the national interest

Obama’s Progressive Second Inaugural Address

U.S. President Barack Obama gives his inauguration address during the public ceremonial inauguration on the West Front of the U.S. Capitol January 21, 2013 in Washington, DC. Barack Obama was re-elected for a second term as President of the United States.
Photo: Mark Wilson/Getty Images

Barack Obama’s first inaugural address was a high-minded paean to a better politics — “an end to the petty grievances and false promises.” His second was given over almost entirely to ends rather than means. And the analysis it contained struck a distinctly more combative tone.

The president dwelled at length on the founding vision of the United States — an idea that has animated the opposition, from right-wing protestors in colonial garb to conservatives claiming the Constitution as theirs. Again and again, and in pointed contrast to the tea party interpretation, Obama painted the animating principles of the United States as not merely limited government but a balance between freedom from government and the need for an effective government. “The patriots of 1776,” he said, “did not fight to replace the tyranny of a king with the privileges of a few or the rule of a mob.” He asserted that “preserving our individual freedoms ultimately requires collective action.”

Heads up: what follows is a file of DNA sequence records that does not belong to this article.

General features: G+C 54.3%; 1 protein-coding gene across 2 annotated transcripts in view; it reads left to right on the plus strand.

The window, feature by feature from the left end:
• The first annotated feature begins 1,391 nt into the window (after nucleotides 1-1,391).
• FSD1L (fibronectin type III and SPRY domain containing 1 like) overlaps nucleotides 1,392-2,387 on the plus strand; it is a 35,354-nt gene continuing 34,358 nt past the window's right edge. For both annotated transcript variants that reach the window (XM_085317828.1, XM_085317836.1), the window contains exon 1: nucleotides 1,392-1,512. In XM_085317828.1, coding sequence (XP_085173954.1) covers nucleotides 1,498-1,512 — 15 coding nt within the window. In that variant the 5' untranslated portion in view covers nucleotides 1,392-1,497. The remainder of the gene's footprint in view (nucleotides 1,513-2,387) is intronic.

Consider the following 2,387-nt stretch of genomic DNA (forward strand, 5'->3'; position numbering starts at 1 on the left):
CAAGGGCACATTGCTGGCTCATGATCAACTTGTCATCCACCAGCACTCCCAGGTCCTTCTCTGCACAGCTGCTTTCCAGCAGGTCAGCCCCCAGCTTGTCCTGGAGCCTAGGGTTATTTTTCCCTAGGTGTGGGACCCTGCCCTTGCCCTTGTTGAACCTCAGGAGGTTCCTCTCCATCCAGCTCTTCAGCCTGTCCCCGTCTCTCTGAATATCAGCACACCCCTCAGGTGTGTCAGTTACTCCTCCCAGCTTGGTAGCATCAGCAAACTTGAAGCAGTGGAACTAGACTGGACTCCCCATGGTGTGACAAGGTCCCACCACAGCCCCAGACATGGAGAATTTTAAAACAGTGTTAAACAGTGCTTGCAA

Obama’s embrace of the progressive vision moved from the philosophical to the specific. He praised the role of income security programs (and assailed the Randian vision of the Republican Party), arguing that such programs “do not make us a nation of takers; they free us to take the risks that make this country great.” He pledged to address climate change, and he included gay rights firmly in the civil rights pantheon that has been woven into the national historic fabric.

At the end of the speech, Obama attempted to reconcile the lofty principles of his rhetoric with the grimy realities of politics. He concluded the speech with a Lincoln-esque (the movie, not the president) paean to compromise: “We must act, we must act knowing that our work will be imperfect.”

The Obama who begins his second term is much more acutely aware that the opposing party rejects, at the most philosophical level, the definition of the good that he has put forward as the national creed. Four years ago he expressed a jaunty confidence that the differences must be bridged. Today he committed himself to the same goal, but with a wariness borne of harsh experience.

Obama’s Progressive Second Inaugural Address